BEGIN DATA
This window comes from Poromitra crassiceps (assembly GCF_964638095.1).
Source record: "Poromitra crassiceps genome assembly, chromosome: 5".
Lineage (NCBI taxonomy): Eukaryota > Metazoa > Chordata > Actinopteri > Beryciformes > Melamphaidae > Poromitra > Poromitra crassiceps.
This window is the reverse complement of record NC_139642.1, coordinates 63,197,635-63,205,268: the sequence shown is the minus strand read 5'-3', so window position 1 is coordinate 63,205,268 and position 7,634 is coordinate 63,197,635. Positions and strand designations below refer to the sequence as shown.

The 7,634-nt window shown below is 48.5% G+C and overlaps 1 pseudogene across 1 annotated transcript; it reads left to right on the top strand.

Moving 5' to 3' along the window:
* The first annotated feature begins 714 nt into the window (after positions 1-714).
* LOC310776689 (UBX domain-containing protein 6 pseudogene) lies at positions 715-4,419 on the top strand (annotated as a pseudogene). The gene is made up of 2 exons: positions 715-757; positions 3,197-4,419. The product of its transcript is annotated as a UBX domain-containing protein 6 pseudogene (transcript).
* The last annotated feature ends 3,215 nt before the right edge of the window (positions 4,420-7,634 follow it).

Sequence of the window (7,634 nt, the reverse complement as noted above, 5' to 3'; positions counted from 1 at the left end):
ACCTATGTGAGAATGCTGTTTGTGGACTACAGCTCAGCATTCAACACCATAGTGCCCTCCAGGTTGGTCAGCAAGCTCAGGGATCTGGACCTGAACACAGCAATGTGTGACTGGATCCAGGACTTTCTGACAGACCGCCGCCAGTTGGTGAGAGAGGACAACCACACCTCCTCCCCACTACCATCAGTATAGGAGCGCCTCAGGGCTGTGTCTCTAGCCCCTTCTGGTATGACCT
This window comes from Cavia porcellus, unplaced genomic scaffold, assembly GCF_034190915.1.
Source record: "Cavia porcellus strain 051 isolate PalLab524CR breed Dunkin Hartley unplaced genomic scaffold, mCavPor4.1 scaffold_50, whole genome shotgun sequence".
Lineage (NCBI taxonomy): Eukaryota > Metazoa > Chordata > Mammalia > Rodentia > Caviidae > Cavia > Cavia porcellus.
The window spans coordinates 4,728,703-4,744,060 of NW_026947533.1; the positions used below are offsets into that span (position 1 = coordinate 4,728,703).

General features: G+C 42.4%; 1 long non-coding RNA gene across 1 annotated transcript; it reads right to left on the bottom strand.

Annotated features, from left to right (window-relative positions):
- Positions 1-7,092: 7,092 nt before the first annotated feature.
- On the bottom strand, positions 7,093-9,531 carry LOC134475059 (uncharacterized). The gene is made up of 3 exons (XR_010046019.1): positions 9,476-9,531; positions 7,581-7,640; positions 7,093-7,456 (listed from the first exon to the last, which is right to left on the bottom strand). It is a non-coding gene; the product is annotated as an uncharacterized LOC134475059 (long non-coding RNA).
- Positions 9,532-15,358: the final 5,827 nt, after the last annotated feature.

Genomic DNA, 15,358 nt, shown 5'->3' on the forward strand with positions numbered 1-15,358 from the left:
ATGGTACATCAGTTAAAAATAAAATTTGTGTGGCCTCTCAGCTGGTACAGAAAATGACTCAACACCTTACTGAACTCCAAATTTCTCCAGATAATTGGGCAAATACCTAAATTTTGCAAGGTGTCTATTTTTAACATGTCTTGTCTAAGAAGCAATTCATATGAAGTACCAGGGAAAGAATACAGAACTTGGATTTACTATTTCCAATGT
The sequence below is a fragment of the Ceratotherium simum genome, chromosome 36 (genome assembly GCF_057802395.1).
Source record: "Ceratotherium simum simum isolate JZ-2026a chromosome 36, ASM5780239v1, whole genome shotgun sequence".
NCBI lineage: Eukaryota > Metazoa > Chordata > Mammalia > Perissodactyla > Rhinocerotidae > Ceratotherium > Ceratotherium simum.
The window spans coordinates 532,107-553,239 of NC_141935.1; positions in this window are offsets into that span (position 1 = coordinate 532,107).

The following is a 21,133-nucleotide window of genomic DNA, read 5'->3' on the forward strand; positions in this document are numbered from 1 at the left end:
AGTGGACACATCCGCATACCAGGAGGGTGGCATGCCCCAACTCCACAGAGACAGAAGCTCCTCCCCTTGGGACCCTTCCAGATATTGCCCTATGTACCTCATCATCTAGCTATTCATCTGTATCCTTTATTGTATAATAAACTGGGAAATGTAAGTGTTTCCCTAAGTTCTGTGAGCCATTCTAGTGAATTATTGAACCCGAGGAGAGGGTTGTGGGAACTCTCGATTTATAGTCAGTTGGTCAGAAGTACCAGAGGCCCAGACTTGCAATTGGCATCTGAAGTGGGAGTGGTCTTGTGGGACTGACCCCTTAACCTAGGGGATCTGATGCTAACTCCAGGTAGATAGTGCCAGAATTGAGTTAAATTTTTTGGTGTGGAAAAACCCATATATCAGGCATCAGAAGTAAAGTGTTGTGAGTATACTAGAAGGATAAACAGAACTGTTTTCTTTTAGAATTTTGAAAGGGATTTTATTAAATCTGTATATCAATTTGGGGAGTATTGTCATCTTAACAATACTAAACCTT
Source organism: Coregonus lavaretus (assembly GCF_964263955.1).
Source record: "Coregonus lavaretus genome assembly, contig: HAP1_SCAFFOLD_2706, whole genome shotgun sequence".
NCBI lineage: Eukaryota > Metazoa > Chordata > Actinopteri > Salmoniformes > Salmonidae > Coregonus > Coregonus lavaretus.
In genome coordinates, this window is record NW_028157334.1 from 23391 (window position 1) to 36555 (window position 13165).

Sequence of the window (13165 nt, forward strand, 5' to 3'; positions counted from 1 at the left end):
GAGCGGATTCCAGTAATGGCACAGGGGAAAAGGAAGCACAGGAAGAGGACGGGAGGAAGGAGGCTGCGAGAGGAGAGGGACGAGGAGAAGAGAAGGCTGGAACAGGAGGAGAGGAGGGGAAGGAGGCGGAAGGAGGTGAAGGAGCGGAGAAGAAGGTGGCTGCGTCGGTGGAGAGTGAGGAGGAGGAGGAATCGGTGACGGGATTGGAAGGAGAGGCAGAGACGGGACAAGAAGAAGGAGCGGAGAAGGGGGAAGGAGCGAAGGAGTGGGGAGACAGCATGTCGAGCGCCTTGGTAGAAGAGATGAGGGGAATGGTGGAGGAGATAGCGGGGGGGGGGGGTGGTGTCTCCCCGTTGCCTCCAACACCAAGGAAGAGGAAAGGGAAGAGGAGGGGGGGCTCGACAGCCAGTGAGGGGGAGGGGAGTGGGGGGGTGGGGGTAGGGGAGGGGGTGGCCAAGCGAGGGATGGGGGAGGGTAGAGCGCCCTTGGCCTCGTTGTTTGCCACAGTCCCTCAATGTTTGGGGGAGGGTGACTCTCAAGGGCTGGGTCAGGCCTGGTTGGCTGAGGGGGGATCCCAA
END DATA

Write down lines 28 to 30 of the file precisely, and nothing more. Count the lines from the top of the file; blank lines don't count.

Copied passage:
AGTGGACACATCCGCATACCAGGAGGGTGGCATGCCCCAACTCCACAGAGACAGAAGCTCCTCCCCTTGGGACCCTTCCAGATATTGCCCTATGTACCTCATCATCTAGCTATTCATCTGTATCCTTTATTGTATAATAAACTGGGAAATGTAAGTGTTTCCCTAAGTTCTGTGAGCCATTCTAGTGAATTATTGAACCCGAGGAGAGGGTTGTGGGAACTCTCGATTTATAGTCAGTTGGTCAGAAGTACCAGAGGCCCAGACTTGCAATTGGCATCTGAAGTGGGAGTGGTCTTGTGGGACTGACCCCTTAACCTAGGGGATCTGATGCTAACTCCAGGTAGATAGTGCCAGAATTGAGTTAAATTTTTTGGTGTGGAAAAACCCATATATCAGGCATCAGAAGTAAAGTGTTGTGAGTATACTAGAAGGATAAACAGAACTGTTTTCTTTTAGAATTTTGAAAGGGATTTTATTAAATCTGTATATCAATTTGGGGAGTATTGTCATCTTAACAATACTAAACCTT
Source organism: Coregonus lavaretus (assembly GCF_964263955.1).
Source record: "Coregonus lavaretus genome assembly, contig: HAP1_SCAFFOLD_2706, whole genome shotgun sequence".